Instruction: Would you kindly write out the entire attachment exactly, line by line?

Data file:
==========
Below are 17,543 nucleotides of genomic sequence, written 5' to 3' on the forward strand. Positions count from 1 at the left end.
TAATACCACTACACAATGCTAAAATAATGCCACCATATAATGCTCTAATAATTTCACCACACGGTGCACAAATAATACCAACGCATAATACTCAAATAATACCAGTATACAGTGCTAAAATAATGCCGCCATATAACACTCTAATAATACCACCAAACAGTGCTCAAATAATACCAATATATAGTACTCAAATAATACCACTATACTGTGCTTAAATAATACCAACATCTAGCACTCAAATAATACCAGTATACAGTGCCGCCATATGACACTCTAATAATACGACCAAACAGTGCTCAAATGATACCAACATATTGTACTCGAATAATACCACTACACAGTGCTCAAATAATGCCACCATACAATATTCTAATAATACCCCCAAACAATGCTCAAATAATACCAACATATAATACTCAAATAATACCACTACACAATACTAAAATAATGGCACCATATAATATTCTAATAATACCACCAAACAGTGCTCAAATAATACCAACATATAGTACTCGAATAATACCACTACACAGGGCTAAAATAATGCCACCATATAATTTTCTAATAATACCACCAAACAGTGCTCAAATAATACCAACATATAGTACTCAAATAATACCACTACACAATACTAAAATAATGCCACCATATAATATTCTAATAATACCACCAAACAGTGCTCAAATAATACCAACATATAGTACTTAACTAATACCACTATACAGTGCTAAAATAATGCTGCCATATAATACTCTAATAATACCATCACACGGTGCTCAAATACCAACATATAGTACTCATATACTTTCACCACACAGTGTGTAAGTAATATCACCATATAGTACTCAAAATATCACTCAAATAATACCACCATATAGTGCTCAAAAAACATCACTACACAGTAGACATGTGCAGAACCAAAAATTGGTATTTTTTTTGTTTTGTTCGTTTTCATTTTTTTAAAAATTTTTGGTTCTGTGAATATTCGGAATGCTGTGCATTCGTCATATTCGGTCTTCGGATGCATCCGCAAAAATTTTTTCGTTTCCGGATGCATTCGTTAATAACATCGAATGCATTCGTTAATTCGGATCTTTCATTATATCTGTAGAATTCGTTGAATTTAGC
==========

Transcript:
Below are 17,543 nucleotides of genomic sequence, written 5' to 3' on the forward strand. Positions count from 1 at the left end.
TAATACCACTACACAATGCTAAAATAATGCCACCATATAATGCTCTAATAATTTCACCACACGGTGCACAAATAATACCAACGCATAATACTCAAATAATACCAGTATACAGTGCTAAAATAATGCCGCCATATAACACTCTAATAATACCACCAAACAGTGCTCAAATAATACCAATATATAGTACTCAAATAATACCACTATACTGTGCTTAAATAATACCAACATCTAGCACTCAAATAATACCAGTATACAGTGCCGCCATATGACACTCTAATAATACGACCAAACAGTGCTCAAATGATACCAACATATTGTACTCGAATAATACCACTACACAGTGCTCAAATAATGCCACCATACAATATTCTAATAATACCCCCAAACAATGCTCAAATAATACCAACATATAATACTCAAATAATACCACTACACAATACTAAAATAATGGCACCATATAATATTCTAATAATACCACCAAACAGTGCTCAAATAATACCAACATATAGTACTCGAATAATACCACTACACAGGGCTAAAATAATGCCACCATATAATTTTCTAATAATACCACCAAACAGTGCTCAAATAATACCAACATATAGTACTCAAATAATACCACTACACAATACTAAAATAATGCCACCATATAATATTCTAATAATACCACCAAACAGTGCTCAAATAATACCAACATATAGTACTTAACTAATACCACTATACAGTGCTAAAATAATGCTGCCATATAATACTCTAATAATACCATCACACGGTGCTCAAATACCAACATATAGTACTCATATACTTTCACCACACAGTGTGTAAGTAATATCACCATATAGTACTCAAAATATCACTCAAATAATACCACCATATAGTGCTCAAAAAACATCACTACACAGTAGACATGTGCAGAACCAAAAATTGGTATTTTTTTTGTTTTGTTCGTTTTCATTTTTTTAAAAATTTTTGGTTCTGTGAATATTCGGAATGCTGTGCATTCGTCATATTCGGTCTTCGGATGCATCCGCAAAAATTTTTTCGTTTCCGGATGCATTCGTTAATAACATCGAATGCATTCGTTAATTCGGATCTTTCATTATATCTGTAGAATTCGTTGAATTTAGC